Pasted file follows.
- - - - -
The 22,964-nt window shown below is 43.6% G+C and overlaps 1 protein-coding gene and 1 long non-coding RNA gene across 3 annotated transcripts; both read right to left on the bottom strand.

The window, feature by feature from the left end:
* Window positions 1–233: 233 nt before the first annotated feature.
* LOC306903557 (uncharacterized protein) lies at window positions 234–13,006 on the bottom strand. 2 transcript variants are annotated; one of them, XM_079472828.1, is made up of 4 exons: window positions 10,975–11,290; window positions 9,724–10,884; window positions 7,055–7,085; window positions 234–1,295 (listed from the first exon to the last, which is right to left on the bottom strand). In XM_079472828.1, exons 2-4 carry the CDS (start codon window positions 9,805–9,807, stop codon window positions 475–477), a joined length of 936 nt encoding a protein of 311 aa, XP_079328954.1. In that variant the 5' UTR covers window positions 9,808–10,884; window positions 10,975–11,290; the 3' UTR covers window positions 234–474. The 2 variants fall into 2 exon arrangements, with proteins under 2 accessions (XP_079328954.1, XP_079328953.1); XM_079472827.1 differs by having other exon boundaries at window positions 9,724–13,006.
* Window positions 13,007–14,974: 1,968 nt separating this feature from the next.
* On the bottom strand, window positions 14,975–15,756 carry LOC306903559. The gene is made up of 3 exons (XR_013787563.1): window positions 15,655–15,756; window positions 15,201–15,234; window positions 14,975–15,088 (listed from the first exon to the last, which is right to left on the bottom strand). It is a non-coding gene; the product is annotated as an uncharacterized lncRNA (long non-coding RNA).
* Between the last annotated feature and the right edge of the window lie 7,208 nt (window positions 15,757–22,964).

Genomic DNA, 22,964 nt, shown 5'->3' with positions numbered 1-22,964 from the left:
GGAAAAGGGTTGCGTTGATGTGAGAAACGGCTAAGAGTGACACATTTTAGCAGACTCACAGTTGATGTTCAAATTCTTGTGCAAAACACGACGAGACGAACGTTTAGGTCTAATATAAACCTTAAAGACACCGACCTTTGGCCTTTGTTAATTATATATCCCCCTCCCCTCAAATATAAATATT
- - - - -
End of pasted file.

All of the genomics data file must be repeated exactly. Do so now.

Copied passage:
The 22,964-nt window shown below is 43.6% G+C and overlaps 1 protein-coding gene and 1 long non-coding RNA gene across 3 annotated transcripts; both read right to left on the bottom strand.

The window, feature by feature from the left end:
* Window positions 1–233: 233 nt before the first annotated feature.
* LOC306903557 (uncharacterized protein) lies at window positions 234–13,006 on the bottom strand. 2 transcript variants are annotated; one of them, XM_079472828.1, is made up of 4 exons: window positions 10,975–11,290; window positions 9,724–10,884; window positions 7,055–7,085; window positions 234–1,295 (listed from the first exon to the last, which is right to left on the bottom strand). In XM_079472828.1, exons 2-4 carry the CDS (start codon window positions 9,805–9,807, stop codon window positions 475–477), a joined length of 936 nt encoding a protein of 311 aa, XP_079328954.1. In that variant the 5' UTR covers window positions 9,808–10,884; window positions 10,975–11,290; the 3' UTR covers window positions 234–474. The 2 variants fall into 2 exon arrangements, with proteins under 2 accessions (XP_079328954.1, XP_079328953.1); XM_079472827.1 differs by having other exon boundaries at window positions 9,724–13,006.
* Window positions 13,007–14,974: 1,968 nt separating this feature from the next.
* On the bottom strand, window positions 14,975–15,756 carry LOC306903559. The gene is made up of 3 exons (XR_013787563.1): window positions 15,655–15,756; window positions 15,201–15,234; window positions 14,975–15,088 (listed from the first exon to the last, which is right to left on the bottom strand). It is a non-coding gene; the product is annotated as an uncharacterized lncRNA (long non-coding RNA).
* Between the last annotated feature and the right edge of the window lie 7,208 nt (window positions 15,757–22,964).

Genomic DNA, 22,964 nt, shown 5'->3' with positions numbered 1-22,964 from the left:
GGAAAAGGGTTGCGTTGATGTGAGAAACGGCTAAGAGTGACACATTTTAGCAGACTCACAGTTGATGTTCAAATTCTTGTGCAAAACACGACGAGACGAACGTTTAGGTCTAATATAAACCTTAAAGACACCGACCTTTGGCCTTTGTTAATTATATATCCCCCTCCCCTCAAATATAAATATT